The Saluki is a moderately angulated dog, shoulders sloping and stifle moderately bent, as its functioning gait is the double suspension gallop. In the field, it goes from a walk to a reconnaissance gait, into the double suspension gallop. The Saluki requires supple, well-muscled forequarters and hindquarters coupled with a broad back, deep chest, and extremely strong loin. The topline is level, with a slight arch over the loin that provides the power pack during the double suspension gallop. The well-developed, supple first and second thighs provide the galloping and jumping power during the double suspension gallop.

The Saluki requires a good tuck-up, which is implied in the General Appearance paragraph—grace and symmetry and of great speed. Basically, no tuck-up, no speed.

Looking from the front and the side, the forelegs are straight and long from elbow to knee. The Standard does not mention the front pastern. Due to the many styles of Salukis and the terrain they hunted over, the front pasterns vary from upright to a maximum slope of 10 degrees.

The feet of all styles are covered by the Standard: Of moderate length, toes long and well arched, not splayed out, but at the same time not cat-footed; the whole being strong and supple and well feathered between the toes.

Saluki lore states that “well feathered between the toes” protected the feet from the hot burning sand. Okay, then explain the Smooth Saluki’s feet with no feathering between the toes.

The tail is well covered for all styles in the Standard: Long, set on low, and carried naturally in a curve, well feathered on the underside with long silky hair, not bushy. Some Smooths have a slight brush on the underside of the tail.

The coat also is well covered in the Standard for all styles: Smooth and of a soft silky texture, slight feather on the legs, feather at the back of the thighs, and sometimes with slight woolly feather on the thigh and shoulder. When a Saluki is shown, if it has the slight woolly feather on the thigh and shoulder, in most cases, it might be removed prior to the dog entering the show ring. A shine or bloom to the coat is also desired and indicates good health and care.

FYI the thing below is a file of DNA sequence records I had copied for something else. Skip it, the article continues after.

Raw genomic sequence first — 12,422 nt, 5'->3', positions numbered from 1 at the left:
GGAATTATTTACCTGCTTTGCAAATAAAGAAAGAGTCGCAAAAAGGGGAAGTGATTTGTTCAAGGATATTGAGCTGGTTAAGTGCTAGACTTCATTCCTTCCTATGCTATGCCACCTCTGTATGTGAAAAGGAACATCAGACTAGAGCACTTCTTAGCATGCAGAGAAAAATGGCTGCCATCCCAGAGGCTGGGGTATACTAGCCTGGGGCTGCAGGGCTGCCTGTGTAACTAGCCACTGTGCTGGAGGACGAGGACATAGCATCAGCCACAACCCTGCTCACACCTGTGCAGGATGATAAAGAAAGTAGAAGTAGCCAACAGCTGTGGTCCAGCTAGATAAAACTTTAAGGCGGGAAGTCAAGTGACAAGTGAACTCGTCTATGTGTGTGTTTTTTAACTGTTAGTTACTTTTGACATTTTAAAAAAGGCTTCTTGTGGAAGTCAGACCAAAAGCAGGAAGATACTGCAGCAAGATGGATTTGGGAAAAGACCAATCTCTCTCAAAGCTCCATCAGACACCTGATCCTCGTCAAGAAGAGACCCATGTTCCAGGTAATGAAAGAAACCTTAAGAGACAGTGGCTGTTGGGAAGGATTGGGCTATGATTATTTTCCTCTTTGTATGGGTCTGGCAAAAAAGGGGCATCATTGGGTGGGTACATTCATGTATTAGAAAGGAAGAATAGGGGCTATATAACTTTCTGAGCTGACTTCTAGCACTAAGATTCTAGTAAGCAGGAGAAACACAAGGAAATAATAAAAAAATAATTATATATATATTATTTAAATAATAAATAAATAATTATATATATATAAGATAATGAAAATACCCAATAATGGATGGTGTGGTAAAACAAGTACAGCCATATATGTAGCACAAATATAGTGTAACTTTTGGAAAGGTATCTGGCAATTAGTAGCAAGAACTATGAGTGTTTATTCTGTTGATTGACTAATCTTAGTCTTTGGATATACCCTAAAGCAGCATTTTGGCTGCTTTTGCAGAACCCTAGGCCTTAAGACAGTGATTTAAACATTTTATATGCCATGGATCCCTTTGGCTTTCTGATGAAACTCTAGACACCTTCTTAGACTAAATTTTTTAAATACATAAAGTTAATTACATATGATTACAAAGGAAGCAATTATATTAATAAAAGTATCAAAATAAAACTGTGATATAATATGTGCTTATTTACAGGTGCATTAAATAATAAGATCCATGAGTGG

The Saluki is not a breed of fad or fashion. The breed has lived for centuries, as shown in ancient art, and is still an independent hunter with speed and endurance coupled with strength and activity to enable it to kill gazelle or other quarry over deep sand or rocky mountains.

Judging Salukis consists of a combination of art and science that takes into account the basic original purpose of the breed. It is based on the total impression of grace and symmetry of the entire specimen. Stand back and decide if the dog/s in front of you give all the necessary description to catch your eye both standing and on the move. As the old German saying goes, “Can’t see the forest for the trees.” Please find the forest—the graceful Saluki of ages old.